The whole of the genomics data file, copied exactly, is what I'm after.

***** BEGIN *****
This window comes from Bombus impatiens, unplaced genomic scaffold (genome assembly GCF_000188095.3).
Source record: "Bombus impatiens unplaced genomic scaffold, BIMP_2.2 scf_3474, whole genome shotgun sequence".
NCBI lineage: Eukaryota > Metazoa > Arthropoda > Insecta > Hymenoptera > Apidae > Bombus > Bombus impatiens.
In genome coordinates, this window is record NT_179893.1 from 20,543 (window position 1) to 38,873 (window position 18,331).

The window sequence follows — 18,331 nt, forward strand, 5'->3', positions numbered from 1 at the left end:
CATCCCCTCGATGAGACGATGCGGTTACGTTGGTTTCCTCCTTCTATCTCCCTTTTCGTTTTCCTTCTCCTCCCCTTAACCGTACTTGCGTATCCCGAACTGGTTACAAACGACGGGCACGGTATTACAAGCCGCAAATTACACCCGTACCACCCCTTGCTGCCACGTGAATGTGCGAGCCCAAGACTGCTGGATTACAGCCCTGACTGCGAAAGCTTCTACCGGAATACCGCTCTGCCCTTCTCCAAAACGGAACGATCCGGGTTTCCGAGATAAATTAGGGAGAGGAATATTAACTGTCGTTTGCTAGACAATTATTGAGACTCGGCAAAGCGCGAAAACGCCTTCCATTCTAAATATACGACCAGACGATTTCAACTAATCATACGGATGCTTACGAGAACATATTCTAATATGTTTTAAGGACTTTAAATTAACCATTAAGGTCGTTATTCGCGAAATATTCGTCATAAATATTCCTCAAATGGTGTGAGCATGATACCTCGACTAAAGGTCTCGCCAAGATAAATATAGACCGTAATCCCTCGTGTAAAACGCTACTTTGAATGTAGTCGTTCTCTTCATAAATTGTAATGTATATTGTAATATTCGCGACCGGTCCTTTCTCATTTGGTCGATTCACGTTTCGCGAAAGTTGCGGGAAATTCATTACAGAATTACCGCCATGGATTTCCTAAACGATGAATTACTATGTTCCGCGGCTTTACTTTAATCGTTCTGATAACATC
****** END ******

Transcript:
This window comes from Bombus impatiens, unplaced genomic scaffold (genome assembly GCF_000188095.3).
Source record: "Bombus impatiens unplaced genomic scaffold, BIMP_2.2 scf_3474, whole genome shotgun sequence".
NCBI lineage: Eukaryota > Metazoa > Arthropoda > Insecta > Hymenoptera > Apidae > Bombus > Bombus impatiens.
In genome coordinates, this window is record NT_179893.1 from 20,543 (window position 1) to 38,873 (window position 18,331).

The window sequence follows — 18,331 nt, forward strand, 5'->3', positions numbered from 1 at the left end:
CATCCCCTCGATGAGACGATGCGGTTACGTTGGTTTCCTCCTTCTATCTCCCTTTTCGTTTTCCTTCTCCTCCCCTTAACCGTACTTGCGTATCCCGAACTGGTTACAAACGACGGGCACGGTATTACAAGCCGCAAATTACACCCGTACCACCCCTTGCTGCCACGTGAATGTGCGAGCCCAAGACTGCTGGATTACAGCCCTGACTGCGAAAGCTTCTACCGGAATACCGCTCTGCCCTTCTCCAAAACGGAACGATCCGGGTTTCCGAGATAAATTAGGGAGAGGAATATTAACTGTCGTTTGCTAGACAATTATTGAGACTCGGCAAAGCGCGAAAACGCCTTCCATTCTAAATATACGACCAGACGATTTCAACTAATCATACGGATGCTTACGAGAACATATTCTAATATGTTTTAAGGACTTTAAATTAACCATTAAGGTCGTTATTCGCGAAATATTCGTCATAAATATTCCTCAAATGGTGTGAGCATGATACCTCGACTAAAGGTCTCGCCAAGATAAATATAGACCGTAATCCCTCGTGTAAAACGCTACTTTGAATGTAGTCGTTCTCTTCATAAATTGTAATGTATATTGTAATATTCGCGACCGGTCCTTTCTCATTTGGTCGATTCACGTTTCGCGAAAGTTGCGGGAAATTCATTACAGAATTACCGCCATGGATTTCCTAAACGATGAATTACTATGTTCCGCGGCTTTACTTTAATCGTTCTGATAACATC